These 1.75 billion-year-old “cyanobacteria” take us back to the origins of life

These 1.75 billion-year-old “cyanobacteria” take us back to the origins of life

In the desert of northern Australia, a scientific team has extracted bacteria in the form of fossils from rocks. The discovery of these tiny organic fossils dating back about 1.75 billion years is exceptional because it allows us to better understand the evolution of complex life on Earth.

These microfossils are “cyanobacteria” equipped with chlorophyll that produce oxygen from solar energy, in the process of photosynthesis. The researchers identified a particular species of cyanobacteria, called Navifusa majensis, in which they discovered filamentous membranes called “thylakoids,” the presence of which proves its oxygenic photosynthetic activity.

Understand how oxygen accumulates in the atmosphere

Behind these scientific terms, there is a key phenomenon at play. In fact, several times in Earth's history, a great lady 4.5 billion years ago, cyanobacteria released oxygen into the atmosphere, contributing to the emergence of life forms and the formation of the first ecosystems.

Hence the importance of the discovery made by a team of European paleontologists led by Emmanuel Javoux, professor at the University of Liège (Belgium) and first author of the article published in the journal. science. “ Here we present the oldest direct evidence of fossil thylakoid membranes preserved in fossil cells. The arrangement, size and fine structure of these membranes in fossil cells make it possible to unambiguously identify them as thylakoids, and therefore the fossils containing them are cyanobacteria. “, she explained.

Understanding the diversity of cyanobacteria is essential to understanding the co-evolution of our planet and our lives. In fact, one of the keys to understanding the origin of complex life on Earth is knowing how oxygen accumulates in the atmosphere. How did researchers discover traces of such a process in the internal structure of microfossils?

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In my lab, we combine different approaches to identifying ancient life forms and understanding the beginnings of life from its origins, within the first billion years of evolution. Here we used mainly field and survey sampling, analysis of microscopic fossil assemblages, followed by detailed study of isolated specimens of Navifusa majensis by high-resolution microscopy (transmission electron microscopy). “, explains Emmanuel Jafoux.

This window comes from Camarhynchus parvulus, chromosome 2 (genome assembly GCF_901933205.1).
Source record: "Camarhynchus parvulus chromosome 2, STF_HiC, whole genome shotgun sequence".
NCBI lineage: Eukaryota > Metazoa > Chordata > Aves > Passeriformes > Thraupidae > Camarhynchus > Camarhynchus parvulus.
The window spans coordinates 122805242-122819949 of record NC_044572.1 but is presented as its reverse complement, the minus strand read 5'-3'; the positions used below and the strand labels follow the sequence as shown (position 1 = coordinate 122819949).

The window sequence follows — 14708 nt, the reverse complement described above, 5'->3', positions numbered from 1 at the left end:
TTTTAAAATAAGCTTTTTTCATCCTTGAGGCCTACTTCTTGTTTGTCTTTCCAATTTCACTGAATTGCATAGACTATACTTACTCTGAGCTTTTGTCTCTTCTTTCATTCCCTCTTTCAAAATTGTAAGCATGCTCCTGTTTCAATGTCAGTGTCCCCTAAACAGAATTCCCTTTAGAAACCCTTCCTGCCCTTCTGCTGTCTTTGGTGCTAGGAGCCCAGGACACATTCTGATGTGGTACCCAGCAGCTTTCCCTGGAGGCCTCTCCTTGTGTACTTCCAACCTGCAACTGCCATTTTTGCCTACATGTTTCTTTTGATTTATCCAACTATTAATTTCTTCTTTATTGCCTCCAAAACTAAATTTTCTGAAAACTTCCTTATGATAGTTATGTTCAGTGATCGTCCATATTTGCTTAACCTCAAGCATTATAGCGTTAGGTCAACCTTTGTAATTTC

The Great Oxidation was the first major environmental crisis

When oxygen spread into the ocean and atmosphere, it was a major event that occurred during the Paleoproterozoic Era, about 2.4 to 2 billion years ago. The process of photosynthesis by microorganisms, especially cyanobacteria, is called “macro-oxygenation”. These bacteria then fix carbon dioxide (CO).2) and produces dioxygen (O2), that is, free oxygen, not combined with other elements and organic materials.

The Great Oxygenation Event (GOE) was a major event in the history of our planet. The GOE marked the first major environmental crisis caused by the release of massive amounts of oxygen into the Earth's oceans and atmosphere.

In fact, the world's oceans contained iron in a solution that had suddenly become rich in dioxygen and could no longer hold the released oxygen. This was thus dissipated into the atmosphere, and for many organisms at the time, this enormous amount of oxygen was toxic.

“We are also interested in the possibility of life somewhere other than Earth, a form of life different from terrestrial life, of course.”

Emmanuel Jafoux

After this discovery, the team will continue its search for microfossils. The oldest, to test the hypothesis of a role for thylakoids in GOE, and the younger, to shed light on the evolution of microorganisms capable of oxygenic photosynthesis, and the evolution of the first poorly oxygenated ecosystems where complex and diverse life emerged.Emmanuel Jafoux points out.

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The following research will not be limited to Earth: ” We are also interested in the possibility of life somewhere other than Earth, a form of life that is different from terrestrial life, of course, but which could also use the light of its star as an abundant source of energy, and leave traces in Earth's atmosphere. Its exoplanet or surface, which we can one day discover. »

Finally, examining the interiors of tiny fossils provides a key to deciphering the biggest events in the history of planets and various life forms. This is one of the main lessons of paleoanthropology.

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